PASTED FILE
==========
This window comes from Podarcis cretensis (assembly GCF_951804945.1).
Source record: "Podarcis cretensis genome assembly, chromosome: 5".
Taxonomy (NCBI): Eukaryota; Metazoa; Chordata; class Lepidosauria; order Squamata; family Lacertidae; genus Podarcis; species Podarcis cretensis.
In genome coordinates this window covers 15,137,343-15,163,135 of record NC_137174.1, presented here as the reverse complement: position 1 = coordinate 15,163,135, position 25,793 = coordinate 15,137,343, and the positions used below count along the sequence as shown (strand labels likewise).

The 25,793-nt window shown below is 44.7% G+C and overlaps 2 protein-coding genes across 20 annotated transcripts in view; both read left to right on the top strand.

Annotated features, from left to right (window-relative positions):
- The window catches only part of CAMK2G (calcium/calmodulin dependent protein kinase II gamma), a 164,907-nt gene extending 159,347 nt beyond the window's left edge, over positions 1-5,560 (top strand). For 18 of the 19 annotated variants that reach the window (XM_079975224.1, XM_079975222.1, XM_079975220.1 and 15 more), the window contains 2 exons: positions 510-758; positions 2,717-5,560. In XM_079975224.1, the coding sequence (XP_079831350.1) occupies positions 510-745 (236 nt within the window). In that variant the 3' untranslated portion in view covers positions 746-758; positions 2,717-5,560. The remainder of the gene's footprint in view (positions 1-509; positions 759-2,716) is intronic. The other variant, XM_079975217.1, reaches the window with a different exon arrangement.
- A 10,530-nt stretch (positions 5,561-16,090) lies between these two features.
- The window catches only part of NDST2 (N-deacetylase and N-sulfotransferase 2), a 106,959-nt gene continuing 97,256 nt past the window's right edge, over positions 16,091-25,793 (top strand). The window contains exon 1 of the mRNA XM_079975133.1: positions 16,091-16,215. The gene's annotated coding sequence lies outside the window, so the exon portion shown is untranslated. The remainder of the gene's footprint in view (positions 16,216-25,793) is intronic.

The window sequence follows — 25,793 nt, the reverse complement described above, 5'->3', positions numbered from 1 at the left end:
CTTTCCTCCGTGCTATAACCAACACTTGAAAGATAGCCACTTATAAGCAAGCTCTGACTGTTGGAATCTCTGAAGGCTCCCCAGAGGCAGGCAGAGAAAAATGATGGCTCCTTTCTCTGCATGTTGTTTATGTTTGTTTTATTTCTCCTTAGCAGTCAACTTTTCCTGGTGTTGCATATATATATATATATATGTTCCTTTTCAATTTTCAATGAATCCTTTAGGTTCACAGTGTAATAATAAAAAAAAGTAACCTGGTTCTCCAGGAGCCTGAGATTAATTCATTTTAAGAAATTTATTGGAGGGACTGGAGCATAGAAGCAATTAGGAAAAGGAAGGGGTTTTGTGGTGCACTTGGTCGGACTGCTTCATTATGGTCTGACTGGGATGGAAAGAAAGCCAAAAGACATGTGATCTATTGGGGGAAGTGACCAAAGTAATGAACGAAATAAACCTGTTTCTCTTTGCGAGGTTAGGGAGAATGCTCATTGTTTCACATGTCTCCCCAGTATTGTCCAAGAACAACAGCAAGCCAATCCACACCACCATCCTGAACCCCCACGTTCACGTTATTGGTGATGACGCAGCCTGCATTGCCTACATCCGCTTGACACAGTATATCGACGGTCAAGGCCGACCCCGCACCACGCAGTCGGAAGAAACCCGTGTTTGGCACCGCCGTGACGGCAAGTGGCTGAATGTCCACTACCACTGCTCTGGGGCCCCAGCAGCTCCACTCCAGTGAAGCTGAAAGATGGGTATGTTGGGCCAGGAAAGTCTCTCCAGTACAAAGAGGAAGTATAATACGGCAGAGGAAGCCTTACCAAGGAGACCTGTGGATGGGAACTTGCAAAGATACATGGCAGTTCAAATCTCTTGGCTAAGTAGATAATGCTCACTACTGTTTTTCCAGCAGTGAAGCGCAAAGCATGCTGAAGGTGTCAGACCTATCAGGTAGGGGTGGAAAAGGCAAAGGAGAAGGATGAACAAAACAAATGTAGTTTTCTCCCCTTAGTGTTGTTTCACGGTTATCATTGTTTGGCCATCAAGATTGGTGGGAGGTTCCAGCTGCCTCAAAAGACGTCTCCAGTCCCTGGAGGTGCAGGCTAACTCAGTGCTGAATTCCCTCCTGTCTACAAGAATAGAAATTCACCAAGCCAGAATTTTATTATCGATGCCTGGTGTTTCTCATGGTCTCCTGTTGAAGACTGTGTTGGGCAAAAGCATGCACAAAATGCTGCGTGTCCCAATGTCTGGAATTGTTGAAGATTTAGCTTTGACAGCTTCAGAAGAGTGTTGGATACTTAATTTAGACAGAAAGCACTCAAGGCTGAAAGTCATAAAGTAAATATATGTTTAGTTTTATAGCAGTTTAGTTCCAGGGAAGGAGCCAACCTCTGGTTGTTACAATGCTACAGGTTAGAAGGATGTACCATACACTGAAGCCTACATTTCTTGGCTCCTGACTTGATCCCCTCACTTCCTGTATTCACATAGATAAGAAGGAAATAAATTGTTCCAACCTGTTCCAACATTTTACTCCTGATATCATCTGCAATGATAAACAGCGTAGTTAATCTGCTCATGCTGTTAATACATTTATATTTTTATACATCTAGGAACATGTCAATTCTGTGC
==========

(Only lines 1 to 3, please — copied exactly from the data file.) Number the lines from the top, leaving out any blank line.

This window comes from Podarcis cretensis (assembly GCF_951804945.1).
Source record: "Podarcis cretensis genome assembly, chromosome: 5".
Taxonomy (NCBI): Eukaryota; Metazoa; Chordata; class Lepidosauria; order Squamata; family Lacertidae; genus Podarcis; species Podarcis cretensis.